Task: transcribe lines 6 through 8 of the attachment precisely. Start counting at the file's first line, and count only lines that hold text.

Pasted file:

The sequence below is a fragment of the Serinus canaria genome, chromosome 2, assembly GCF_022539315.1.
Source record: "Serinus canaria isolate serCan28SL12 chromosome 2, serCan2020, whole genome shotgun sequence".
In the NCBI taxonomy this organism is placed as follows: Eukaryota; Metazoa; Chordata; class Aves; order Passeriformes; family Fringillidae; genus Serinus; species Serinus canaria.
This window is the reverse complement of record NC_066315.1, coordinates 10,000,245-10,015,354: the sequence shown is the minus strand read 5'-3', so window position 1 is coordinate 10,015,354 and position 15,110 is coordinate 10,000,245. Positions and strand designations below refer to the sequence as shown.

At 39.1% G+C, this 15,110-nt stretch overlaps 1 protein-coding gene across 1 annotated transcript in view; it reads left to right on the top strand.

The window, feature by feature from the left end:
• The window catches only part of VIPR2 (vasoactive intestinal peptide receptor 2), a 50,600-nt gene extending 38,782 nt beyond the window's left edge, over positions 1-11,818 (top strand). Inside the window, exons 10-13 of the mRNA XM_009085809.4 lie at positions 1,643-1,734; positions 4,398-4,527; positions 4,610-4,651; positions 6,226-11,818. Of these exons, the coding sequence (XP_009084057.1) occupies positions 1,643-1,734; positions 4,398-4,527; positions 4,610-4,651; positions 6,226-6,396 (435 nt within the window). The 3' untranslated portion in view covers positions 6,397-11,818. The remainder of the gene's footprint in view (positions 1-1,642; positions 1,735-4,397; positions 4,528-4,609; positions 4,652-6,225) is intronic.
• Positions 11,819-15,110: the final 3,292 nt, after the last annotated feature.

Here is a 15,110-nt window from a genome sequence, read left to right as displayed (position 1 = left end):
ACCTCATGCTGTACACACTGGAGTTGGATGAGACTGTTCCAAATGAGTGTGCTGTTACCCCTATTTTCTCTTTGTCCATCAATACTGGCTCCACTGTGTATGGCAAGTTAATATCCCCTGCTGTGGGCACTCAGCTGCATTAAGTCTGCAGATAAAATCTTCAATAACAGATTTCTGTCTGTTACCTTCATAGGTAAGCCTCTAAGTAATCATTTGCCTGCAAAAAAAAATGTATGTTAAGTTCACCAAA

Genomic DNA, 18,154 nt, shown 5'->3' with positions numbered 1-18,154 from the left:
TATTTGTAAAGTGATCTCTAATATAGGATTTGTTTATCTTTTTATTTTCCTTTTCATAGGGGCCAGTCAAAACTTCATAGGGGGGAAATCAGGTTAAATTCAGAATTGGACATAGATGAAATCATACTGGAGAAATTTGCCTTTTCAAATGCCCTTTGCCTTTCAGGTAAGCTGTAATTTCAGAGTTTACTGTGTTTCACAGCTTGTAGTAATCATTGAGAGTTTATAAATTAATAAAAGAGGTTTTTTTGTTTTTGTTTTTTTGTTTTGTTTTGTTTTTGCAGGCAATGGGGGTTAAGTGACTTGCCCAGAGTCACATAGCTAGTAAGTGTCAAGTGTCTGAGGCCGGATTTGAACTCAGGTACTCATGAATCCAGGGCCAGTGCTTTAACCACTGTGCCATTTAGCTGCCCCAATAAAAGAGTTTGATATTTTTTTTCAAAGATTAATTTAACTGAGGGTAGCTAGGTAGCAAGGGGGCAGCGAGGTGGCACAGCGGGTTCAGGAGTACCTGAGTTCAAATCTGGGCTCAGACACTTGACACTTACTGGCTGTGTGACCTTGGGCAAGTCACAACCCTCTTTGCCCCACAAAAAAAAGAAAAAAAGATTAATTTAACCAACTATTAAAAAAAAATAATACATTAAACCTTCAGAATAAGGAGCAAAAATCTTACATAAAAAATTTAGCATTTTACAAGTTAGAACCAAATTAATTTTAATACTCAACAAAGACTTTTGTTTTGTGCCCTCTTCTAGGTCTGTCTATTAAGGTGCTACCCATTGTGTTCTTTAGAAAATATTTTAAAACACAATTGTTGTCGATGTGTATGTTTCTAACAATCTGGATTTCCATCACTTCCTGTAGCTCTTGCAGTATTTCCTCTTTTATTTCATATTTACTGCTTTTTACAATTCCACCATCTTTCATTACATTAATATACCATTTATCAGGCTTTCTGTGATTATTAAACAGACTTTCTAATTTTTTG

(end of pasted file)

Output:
The window, feature by feature from the left end:
• The window catches only part of VIPR2 (vasoactive intestinal peptide receptor 2), a 50,600-nt gene extending 38,782 nt beyond the window's left edge, over positions 1-11,818 (top strand). Inside the window, exons 10-13 of the mRNA XM_009085809.4 lie at positions 1,643-1,734; positions 4,398-4,527; positions 4,610-4,651; positions 6,226-11,818. Of these exons, the coding sequence (XP_009084057.1) occupies positions 1,643-1,734; positions 4,398-4,527; positions 4,610-4,651; positions 6,226-6,396 (435 nt within the window). The 3' untranslated portion in view covers positions 6,397-11,818. The remainder of the gene's footprint in view (positions 1-1,642; positions 1,735-4,397; positions 4,528-4,609; positions 4,652-6,225) is intronic.
• Positions 11,819-15,110: the final 3,292 nt, after the last annotated feature.